Statistical analysis

Data are presented as mean ± standard deviation. IBM SPSS Statistics for Windows (v. 25.0, IBM Corporation) was used to perform statistical analyses. Data normality was confirmed using a Kolmogorov–Smirnov test. Pre- and postoperative measurements were compared using a paired t-test for normally distributed data and the Wilcoxon signed-rank test for non-normally distributed data. Comparisons between the two groups were performed using an independent sample t-test for normally distributed data and a Mann–Whitney U test for non-normally distributed data. The refractive predictability was analyzed using linear regression, and comparison of categorical variables was performed using a chi-squared test. A P-value < .05 was considered statistically significant.


Patient characteristics

A total of 30 eyes of 17 patients were enrolled in the present study. Patient characteristics are presented in Table 1. The mean central corneal thickness, mean keratometry reading, and endothelial cell count were not significantly changed at 3 months after ICL implantation compared to those before the implantation. There were no intraoperative and postoperative complications, including cataract formation and elevation of intraocular pressure, in any of the cases.

Table 1 Characteristics of eyes which underwent implantable collamer lens implantation after previous laser vision correction surgery

Visual outcomes, efficacy, and safety

The mean UDVA and CDVA improved significantly at 3 months after ICL implantation (Table 1); 83% of eyes showed a 3-month UDVA of 20/20 or better (Fig. 1A). One eye showed loss of one Snellen line of CDVA at 3 months after ICL implantation, while the remaining eyes showed no change or gain of Snellen lines of CDVA (Fig. 1B). The mean efficacy index (ratio of postoperative UDVA to preoperative CDVA) and safety index (ratio of postoperative CDVA to preoperative CDVA) were 1.11 ± 0.22 and 1.13 ± 0.20, respectively. Additional analysis was performed according to the types of primary LVCs (PRK and LASIK; Table 2). There was no significant difference between the PRK and LASIK groups regarding UDVA, CDVA, and refractive errors.

Fig. 1
figure 1

Visual and refractive outcomes after implantable collamer lens implantation (ICL) in eyes with myopic regression after primary laser vision correction surgery. A Cumulative 3-month postoperative uncorrected distance visual acuity (UDVA) and preoperative corrected distance visual acuity (CDVA). B Changes in Snellen lines of postoperative CDVA relative to the preoperative CDVA. C The attempted versus achieved changes in spherical equivalent refraction (SEQ) 3 months after ICL implantation. D Accuracy of SEQ relative to the intended target. E Preoperative and postoperative refractive astigmatism. D = diopters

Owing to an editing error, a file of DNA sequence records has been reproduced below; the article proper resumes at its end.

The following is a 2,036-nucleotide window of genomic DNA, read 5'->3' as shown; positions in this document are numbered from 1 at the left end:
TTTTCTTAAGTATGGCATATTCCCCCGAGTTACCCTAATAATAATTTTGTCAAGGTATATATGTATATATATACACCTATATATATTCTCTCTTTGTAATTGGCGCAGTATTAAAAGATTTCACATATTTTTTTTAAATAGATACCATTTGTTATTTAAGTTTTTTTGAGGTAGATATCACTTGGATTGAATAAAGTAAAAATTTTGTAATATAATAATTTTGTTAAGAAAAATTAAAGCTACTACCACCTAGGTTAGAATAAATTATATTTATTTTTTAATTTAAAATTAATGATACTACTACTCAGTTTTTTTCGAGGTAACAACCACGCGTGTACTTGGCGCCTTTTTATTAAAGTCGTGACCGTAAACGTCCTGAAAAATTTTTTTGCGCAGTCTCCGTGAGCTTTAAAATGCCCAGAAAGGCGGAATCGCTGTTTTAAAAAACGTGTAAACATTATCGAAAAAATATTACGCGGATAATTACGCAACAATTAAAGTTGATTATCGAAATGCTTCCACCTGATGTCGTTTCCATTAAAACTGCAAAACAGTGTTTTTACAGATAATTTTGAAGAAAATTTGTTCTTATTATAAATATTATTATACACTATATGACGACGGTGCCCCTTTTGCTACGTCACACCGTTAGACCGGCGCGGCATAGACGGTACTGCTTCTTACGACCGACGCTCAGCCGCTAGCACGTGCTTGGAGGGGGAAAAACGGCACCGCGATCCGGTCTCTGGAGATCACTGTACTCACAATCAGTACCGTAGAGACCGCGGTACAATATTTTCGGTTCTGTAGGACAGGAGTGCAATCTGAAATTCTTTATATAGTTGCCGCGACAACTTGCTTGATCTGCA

Table 2 Characteristics of eyes which underwent implantable collamer lens implantation after previous laser vision correction surgery according to the types of previous laser vision correction

Refraction and predictability

Refractive errors, including sphere and spherical equivalent (SEQ), decreased significantly at the 3-month postoperative evaluation, while cylindrical errors showed no significant change (Table 1). The attempted versus achieved SEQ graph showed a slope and correlation coefficient (R2) of 1.13 and 0.96, respectively (Fig. 1C). In terms of refractive accuracy, 93 and 100% of eyes showed an achieved SEQ within ±0.50 diopters (D) and ± 1.0 D, respectively (Fig. 1D). The preoperative refractive astigmatism was within 0.50 D and 1.00 D in 70 and 100% of eyes, respectively, while the postoperative astigmatism was within 0.50 D and 1.00 D in 87 and 97% of eyes, respectively (Fig. 1E).


This study presented ICL implantation to be an effective, safe, and predictable method to treat myopic regression in eyes underwent previous LVC. 3-month postoperative mean UDVA and CDVA were significantly improved after ICL implantation, and 97% of eyes showed no change or gain of Snellen lines of CDVA. Also, 93% of eyes showed an achieved SEQ within ±0.50 D. Several mechanisms are suggested to be related to myopic regression after LVC, but the exact mechanism leading to regression is yet to be elucidated. Among these mechanisms, corneal epithelial remodeling and corneal stromal healing response are major factors for myopic regression [1, 11, 12]. Compensatory epithelial hyperplasia and a forward shift of both anterior and posterior corneal surfaces can lead to myopic regression following LVC.